9. #22
    Join Date
    Jun 2004
    Location
    Seattle, WA
    Posts
    3
    Did residential for 12 years. The headaches are too numerous to list. I'm much happier now. I'll never go back.

  10. #23
    Join Date
    Mar 2004
    Location
    Windsor ON Canada
    Posts
    402
    If stress is the issue here, then I agree with acjourneyman. ALl you can do is your absolute best. It is not your problem if a chiller is down and thousands of dollars in production are being lost every hour. At some point some bean counter did the math and figured that the probability of lost production could not justify the cost of another chiller. They like to lay it on you but it is their problem. I bet the guys that work at the production facility don't lose sleep over it. Do your best, go home at night and forget it.....enjoy your family.........tomorrow is another day.

  11. #24
    Join Date
    Sep 2002
    Posts
    1,389

    no8no3

    After 30 years, we get tired. With the new era of contractors that push and push mechanics so THEY can make more money it wears quickly on the older workers.
    I put in 40 and got tired and am semi-retired although I have been a contractor for many years. I still design and engineer more exotic projects like cleanrooms, labs, and surgical facilities. I enjoy it and have a sub to do the installations as I am too damned old to continue that area of the work myself. I also fix jobs that have never worked, or don't, in the commercial/industrial field but pick and choose in that area.
    There comes a point in time you begin to wonder what it is all worth to you personally and even your family, money be damned. Our bodies take a tremendous beating and so we even tire more easily as we age in our Industry.
    If I had to offer an opinion I would have to say you would never be happy in residential as there wouldn't be the challenges you've had in the past. But doing commercial and, if you were to choose some industrial, the living is still there but not the hours.
    The commercial field is also not as aggressive when it comes to competition as there are those that do residential for little profit and you just end up beating your head against the wall attempting to secure jobs with a decent profit.
    In the commercial field I also enjoy fixing jobs that don't work and watching the clients smile when the utility bills go down as well as the tenant complaints. Since I won't do business for more than 15 day pay, I also don't have problems getting paid and if I want the maintenance account afterward, I can have it. Those I also pick and choose.
    Whatever you do, as long as you have a game plan to open a business, you should do well if you have the trust in yourself especially utilizing your 30 years. There are a lot of commercial clients out there that are screaming for "just one good company" to keep their a/c equipment operating and don't have to see them because it is in good operating order instead of constantly showing up because of breakdowns and repairs.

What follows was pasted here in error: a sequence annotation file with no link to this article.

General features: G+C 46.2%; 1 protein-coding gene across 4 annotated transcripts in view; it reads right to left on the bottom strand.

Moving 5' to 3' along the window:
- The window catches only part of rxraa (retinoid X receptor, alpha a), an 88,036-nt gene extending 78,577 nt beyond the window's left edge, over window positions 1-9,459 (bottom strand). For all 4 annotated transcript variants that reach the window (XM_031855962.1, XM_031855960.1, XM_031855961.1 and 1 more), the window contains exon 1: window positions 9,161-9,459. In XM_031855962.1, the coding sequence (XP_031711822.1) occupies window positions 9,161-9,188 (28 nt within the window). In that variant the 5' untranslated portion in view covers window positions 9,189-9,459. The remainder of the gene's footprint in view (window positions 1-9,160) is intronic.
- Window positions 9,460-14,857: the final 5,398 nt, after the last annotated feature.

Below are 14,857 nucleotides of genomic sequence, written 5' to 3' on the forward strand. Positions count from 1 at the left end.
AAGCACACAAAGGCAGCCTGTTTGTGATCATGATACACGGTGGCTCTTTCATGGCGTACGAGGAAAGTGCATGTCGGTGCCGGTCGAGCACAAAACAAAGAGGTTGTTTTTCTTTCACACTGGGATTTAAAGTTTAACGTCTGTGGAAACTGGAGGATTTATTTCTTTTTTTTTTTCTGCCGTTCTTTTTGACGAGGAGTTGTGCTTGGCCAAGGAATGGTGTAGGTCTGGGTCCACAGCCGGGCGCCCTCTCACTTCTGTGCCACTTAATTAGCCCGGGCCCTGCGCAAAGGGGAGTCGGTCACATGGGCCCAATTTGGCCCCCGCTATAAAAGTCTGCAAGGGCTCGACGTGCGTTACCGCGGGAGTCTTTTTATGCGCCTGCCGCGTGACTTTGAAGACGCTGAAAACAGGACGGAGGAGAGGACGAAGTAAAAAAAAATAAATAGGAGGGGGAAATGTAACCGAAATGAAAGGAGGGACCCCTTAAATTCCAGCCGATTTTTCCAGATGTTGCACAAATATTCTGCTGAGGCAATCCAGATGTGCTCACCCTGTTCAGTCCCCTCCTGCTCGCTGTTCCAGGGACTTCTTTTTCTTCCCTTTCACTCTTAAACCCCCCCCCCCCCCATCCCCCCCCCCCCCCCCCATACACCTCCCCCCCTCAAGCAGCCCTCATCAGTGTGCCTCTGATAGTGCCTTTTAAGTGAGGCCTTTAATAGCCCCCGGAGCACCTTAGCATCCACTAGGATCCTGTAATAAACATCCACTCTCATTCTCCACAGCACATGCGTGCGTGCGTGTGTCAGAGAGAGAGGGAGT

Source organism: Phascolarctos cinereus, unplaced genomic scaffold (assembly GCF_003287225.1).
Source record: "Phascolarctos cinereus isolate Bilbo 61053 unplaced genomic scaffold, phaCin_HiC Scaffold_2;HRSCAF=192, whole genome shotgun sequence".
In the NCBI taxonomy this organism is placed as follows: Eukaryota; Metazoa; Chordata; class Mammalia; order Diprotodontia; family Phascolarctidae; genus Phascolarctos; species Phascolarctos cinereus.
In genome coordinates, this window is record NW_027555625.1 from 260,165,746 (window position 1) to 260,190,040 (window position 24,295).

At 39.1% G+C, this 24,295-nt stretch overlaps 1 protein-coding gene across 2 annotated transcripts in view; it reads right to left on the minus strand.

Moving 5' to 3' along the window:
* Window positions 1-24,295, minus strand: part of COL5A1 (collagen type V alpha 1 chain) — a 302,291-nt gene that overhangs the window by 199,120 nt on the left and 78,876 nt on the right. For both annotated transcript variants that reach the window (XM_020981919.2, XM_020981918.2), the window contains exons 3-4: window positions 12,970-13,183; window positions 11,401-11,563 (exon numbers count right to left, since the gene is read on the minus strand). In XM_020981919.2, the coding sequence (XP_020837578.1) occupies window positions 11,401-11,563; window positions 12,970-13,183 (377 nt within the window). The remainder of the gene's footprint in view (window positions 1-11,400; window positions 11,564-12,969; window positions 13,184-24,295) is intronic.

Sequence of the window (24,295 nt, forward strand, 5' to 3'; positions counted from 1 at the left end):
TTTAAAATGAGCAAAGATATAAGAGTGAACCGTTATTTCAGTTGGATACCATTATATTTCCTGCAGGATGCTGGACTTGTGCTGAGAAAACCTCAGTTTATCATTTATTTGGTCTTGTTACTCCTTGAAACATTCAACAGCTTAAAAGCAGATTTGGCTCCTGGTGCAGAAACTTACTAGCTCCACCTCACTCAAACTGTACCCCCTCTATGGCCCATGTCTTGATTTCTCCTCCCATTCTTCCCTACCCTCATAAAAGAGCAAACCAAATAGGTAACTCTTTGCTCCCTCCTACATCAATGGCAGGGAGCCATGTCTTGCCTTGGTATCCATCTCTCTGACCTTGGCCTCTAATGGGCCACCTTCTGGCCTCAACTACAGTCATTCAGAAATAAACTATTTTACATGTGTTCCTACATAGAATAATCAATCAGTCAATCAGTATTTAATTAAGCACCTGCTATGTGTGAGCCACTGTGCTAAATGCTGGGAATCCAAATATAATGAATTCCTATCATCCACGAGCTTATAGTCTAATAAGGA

There is a lot of help and information out there to get a business going and a lot of it is at no cost. I also found one thing to be very true when dealing with clients: I had a hard time originally because of youth but as I got older the clients became much more receptive to me in our dealings. They seem to prefer dealing with a little older person when contracting in the commercial field. At least I find it true here in Southern California.
    Let me extend good wishes to whatever your endeavors. I understand where you are because I have been there. I just got tired of the physical part of the work. Actually my clients told me to use my brain and not my brawn anymore so I finally found a sub who will do exactly what I design.
    tom

  12. #25
    Man! I cant believe the amount of response from everyone, It kinda makes me realize we all have more in common than we think. This is a lot harder to ponder than i first thought. A lot of good arguements for and against, and even for adjusting the way i approach the work, something i really never considered.

    Tom: I appreciate the suggestion to do something on my own, but unlike you, i probobly dont have a percentage of the mechanical knowledge that you and others here take for granted. I came up in this biz with little formal training, and have learned most of what i know OJT. I have suggested to some people i might have to go this way, and have had excellent response. I've been promised 6 different contracts in the past week, but i feel i'd be trading bad for worse.

    I think now, based on all the responses here, i should modify my present position by demanding more help, and start placing more responsibility back in the hands of the people that signed up for it in the first place. The worst that could happen is i get fired, and have to go somewhere else, which may be the second best thing.

    Thanks to everyone you guy's are better than court ordered therapy LOL.

  13. #26
    Join Date
    Oct 2003
    Location
    edgewood nm
    Posts
    73

    Thumbs down going res

    I agree with HW. The local's rates are just the standard minimum. Everything else is up to the boss. With your experience and talent and the fact that your shop just lost a good man, it seems to me that you are in the driver's seat! Don't go to residential from commercial. I tried that recently because I was fed up with all the stress and b.s. Guess where I'm at now, Commercial again. You should get what the situation allows. If your boss is squeezing you just because of union minimums you need to have a talk with him. Working in a pinch is one thing. But working in those conditions and getting screwed is not acceptable! If you have a good boss and you are treated the right way, the stress is easier to let go of. Don't put up with that crap. He's is getting big bucks for your effort and future accounts. He can afford to treat you correctly to make up for the sacrifice. There aren't enough of us to go around. They need us. We can make our own way, well atleast some of it. Good luck.